To have new evidence generated about physical activity and inactivity regularly incorporated into guidelines. This is critical to improve the delivery of care and to integrate physical activity and physical fitness assessment into primary and secondary prevention.
How AHA Goals and Recommendations Dovetail With the NPAP
Each decade, the AHA defines Impact Goals for the subsequent 10 years. With the increases in the prevalence of obesity and diabetes mellitus, both of which are on the causal pathway of physical inactivity and subsequent cardiovascular disease, it is clear that new strategies are needed to stem the associated looming consequences.
In 2010, the AHA set its strategic goals, called the 2020 Impact Goals: “By 2020, to improve the cardiovascular health of all Americans by 20% while reducing deaths from cardiovascular diseases and stroke by 20%.”36 These goals represent a fundamental shift in policy for AHA, moving from a traditionally oriented medical model toward a public health model focused on promoting cardiovascular health with increased emphasis on primordial prevention.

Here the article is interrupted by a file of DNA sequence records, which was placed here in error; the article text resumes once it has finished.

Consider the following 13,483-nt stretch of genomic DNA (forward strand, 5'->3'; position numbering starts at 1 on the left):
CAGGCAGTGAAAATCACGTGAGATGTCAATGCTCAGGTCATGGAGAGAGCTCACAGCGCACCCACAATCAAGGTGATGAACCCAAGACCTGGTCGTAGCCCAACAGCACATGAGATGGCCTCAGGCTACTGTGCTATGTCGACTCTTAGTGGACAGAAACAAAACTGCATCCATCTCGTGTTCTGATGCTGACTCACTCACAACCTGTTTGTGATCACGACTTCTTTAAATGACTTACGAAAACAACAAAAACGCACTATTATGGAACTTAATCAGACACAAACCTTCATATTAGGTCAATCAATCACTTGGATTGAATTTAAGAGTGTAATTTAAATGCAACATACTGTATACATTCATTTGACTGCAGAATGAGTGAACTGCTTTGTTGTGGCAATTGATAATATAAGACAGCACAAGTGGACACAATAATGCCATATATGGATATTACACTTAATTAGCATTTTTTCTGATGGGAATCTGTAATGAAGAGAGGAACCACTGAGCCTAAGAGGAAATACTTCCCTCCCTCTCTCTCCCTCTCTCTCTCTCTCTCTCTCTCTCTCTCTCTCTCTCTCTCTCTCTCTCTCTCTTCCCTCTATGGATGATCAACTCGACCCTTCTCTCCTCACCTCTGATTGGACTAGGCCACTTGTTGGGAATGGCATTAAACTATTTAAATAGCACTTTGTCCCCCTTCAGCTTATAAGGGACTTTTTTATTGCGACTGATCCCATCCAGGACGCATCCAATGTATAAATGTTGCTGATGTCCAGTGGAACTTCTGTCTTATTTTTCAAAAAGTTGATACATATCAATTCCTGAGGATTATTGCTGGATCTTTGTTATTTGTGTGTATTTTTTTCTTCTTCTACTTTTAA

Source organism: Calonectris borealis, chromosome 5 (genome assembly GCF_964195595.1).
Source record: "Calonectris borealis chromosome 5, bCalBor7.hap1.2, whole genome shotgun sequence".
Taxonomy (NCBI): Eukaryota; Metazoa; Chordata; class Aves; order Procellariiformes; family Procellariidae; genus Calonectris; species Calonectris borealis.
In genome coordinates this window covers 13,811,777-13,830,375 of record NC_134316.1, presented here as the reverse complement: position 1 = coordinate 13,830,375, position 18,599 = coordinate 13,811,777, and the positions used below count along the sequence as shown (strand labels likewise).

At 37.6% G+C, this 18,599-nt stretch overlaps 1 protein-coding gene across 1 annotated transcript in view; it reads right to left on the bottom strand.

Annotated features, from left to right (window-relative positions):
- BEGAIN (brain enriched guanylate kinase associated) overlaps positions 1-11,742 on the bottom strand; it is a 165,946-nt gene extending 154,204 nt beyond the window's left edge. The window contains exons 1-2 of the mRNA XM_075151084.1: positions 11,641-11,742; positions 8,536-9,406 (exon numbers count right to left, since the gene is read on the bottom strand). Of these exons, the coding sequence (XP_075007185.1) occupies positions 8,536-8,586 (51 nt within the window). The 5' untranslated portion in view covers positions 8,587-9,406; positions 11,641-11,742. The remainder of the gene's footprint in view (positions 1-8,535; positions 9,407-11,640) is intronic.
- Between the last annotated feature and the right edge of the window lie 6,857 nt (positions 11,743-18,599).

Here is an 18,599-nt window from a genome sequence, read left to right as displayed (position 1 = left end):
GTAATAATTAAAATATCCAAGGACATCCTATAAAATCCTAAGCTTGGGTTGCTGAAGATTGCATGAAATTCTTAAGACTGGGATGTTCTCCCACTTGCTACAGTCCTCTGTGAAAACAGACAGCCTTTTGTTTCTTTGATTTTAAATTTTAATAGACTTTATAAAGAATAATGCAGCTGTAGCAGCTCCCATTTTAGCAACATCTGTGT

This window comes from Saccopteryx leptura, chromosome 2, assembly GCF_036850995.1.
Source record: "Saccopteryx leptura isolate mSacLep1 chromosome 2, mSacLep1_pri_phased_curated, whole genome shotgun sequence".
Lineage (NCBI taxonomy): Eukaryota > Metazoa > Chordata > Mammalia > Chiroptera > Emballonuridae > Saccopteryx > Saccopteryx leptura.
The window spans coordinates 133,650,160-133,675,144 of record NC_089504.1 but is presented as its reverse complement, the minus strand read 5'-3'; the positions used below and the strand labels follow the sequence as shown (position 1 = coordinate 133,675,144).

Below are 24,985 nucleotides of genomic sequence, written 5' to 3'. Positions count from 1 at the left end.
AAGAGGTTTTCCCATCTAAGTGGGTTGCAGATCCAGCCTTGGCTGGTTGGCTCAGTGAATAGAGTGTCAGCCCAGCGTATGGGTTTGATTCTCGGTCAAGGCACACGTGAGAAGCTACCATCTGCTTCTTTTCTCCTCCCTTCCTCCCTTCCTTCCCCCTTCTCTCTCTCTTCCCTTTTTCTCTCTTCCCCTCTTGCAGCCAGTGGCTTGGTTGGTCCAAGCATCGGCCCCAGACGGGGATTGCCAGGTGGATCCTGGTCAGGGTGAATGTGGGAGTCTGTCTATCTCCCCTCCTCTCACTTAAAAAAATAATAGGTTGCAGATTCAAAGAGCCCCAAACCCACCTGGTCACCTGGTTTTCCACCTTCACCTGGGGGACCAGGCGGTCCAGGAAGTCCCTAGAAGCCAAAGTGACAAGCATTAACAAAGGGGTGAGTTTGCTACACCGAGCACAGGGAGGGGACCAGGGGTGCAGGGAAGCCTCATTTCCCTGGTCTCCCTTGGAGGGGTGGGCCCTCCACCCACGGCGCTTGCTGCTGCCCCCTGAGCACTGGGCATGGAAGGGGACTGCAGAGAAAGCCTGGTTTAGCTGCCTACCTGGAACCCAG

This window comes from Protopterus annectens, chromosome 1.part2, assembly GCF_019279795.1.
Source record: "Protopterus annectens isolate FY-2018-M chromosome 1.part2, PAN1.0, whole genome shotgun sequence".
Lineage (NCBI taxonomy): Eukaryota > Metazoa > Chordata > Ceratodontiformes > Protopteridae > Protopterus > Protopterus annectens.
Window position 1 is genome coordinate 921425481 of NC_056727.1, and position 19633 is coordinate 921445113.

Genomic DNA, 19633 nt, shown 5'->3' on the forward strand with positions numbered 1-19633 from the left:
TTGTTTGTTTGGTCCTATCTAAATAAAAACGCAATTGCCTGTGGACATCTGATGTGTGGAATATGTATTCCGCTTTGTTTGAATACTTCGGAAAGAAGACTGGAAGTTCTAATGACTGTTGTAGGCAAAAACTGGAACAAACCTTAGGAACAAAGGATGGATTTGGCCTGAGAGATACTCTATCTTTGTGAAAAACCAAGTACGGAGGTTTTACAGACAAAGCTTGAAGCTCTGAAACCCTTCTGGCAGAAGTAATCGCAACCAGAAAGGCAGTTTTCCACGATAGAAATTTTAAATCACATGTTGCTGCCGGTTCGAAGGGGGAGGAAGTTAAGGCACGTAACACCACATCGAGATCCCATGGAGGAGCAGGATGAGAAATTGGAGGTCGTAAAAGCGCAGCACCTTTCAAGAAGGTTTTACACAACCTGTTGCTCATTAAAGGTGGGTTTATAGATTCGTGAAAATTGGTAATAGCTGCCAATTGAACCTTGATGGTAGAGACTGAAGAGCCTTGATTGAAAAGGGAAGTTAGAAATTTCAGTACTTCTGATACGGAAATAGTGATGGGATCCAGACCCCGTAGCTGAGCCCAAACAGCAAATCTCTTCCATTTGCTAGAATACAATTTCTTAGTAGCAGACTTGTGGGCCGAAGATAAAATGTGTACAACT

This fundamental shift in policy is accompanied by a linguistic shift by defining ideal cardiovascular health factors (as opposed to risk factors for cardiovascular disease) and by promoting ideal health behaviors (as opposed to diminishing risk behaviors). The health factors include untreated total cholesterol <200 mg/dL, untreated blood pressure <120/80 mm Hg, and fasting blood glucose <100 mg/dL. The health behaviors include body mass index between 18.5 and 25 kg/m2, adherence to a healthy diet, not smoking, and physical activity at goal levels.36